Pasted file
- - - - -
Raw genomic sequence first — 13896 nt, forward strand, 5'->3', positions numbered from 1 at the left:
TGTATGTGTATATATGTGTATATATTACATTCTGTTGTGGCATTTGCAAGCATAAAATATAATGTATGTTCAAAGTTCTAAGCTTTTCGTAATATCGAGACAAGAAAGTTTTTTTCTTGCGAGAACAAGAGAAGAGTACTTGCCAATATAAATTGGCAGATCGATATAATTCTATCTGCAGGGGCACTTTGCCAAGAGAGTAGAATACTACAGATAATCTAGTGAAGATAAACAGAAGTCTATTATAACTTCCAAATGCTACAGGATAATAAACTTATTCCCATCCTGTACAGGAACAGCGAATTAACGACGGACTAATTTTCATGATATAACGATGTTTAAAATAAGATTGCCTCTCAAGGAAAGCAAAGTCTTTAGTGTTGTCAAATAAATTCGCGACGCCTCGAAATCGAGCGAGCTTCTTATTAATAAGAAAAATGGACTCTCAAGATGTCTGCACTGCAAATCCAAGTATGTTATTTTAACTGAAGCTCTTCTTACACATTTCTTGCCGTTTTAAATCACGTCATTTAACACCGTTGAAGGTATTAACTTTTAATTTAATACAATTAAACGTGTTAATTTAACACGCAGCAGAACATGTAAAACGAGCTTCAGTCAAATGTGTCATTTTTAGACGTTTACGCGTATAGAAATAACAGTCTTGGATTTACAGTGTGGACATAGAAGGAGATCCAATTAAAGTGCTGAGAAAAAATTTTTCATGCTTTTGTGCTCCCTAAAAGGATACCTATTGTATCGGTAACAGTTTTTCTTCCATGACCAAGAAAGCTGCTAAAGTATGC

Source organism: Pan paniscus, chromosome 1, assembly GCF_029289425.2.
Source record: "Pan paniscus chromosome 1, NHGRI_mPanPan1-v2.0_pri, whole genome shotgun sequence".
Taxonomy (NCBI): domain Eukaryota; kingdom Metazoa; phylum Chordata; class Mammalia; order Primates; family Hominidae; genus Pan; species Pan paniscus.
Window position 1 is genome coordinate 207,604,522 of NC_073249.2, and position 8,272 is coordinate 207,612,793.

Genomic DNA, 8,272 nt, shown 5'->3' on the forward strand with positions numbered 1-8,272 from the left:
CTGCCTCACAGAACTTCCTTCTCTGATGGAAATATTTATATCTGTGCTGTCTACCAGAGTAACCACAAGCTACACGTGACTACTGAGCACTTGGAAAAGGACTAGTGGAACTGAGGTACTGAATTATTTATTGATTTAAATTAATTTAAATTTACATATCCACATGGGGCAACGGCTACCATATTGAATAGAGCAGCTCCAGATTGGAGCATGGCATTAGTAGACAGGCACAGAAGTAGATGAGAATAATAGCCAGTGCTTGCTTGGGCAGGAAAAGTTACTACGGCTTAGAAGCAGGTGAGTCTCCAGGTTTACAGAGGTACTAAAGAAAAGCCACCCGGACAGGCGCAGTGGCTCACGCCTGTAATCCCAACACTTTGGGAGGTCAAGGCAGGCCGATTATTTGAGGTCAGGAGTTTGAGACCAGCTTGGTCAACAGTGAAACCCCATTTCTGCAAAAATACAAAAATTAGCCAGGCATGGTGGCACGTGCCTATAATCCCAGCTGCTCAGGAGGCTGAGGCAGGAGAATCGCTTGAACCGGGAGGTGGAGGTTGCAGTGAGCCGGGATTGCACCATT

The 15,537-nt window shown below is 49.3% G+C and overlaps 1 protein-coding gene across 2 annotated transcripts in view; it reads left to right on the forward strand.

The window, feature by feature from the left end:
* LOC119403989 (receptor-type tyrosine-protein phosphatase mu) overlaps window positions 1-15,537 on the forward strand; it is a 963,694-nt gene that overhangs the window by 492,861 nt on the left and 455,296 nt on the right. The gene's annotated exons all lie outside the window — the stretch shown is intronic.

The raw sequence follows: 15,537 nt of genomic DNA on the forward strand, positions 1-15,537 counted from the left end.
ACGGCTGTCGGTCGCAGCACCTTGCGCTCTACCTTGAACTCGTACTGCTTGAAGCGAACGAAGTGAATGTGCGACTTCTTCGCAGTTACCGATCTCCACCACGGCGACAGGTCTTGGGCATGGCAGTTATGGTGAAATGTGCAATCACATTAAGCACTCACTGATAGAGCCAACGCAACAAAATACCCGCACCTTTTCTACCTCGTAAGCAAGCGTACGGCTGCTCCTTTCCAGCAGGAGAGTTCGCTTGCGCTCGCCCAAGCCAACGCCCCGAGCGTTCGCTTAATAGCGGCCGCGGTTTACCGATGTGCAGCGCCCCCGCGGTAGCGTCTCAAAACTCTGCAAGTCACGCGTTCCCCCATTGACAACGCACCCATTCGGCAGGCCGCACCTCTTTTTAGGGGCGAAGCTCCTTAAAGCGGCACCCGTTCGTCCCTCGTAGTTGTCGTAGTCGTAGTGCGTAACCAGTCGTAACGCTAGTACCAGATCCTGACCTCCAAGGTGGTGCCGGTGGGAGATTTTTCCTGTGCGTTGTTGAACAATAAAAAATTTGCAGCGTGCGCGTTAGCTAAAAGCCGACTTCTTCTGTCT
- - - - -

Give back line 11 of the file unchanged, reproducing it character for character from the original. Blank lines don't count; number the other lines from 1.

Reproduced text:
* LOC119403989 (receptor-type tyrosine-protein phosphatase mu) overlaps window positions 1-15,537 on the forward strand; it is a 963,694-nt gene that overhangs the window by 492,861 nt on the left and 455,296 nt on the right. The gene's annotated exons all lie outside the window — the stretch shown is intronic.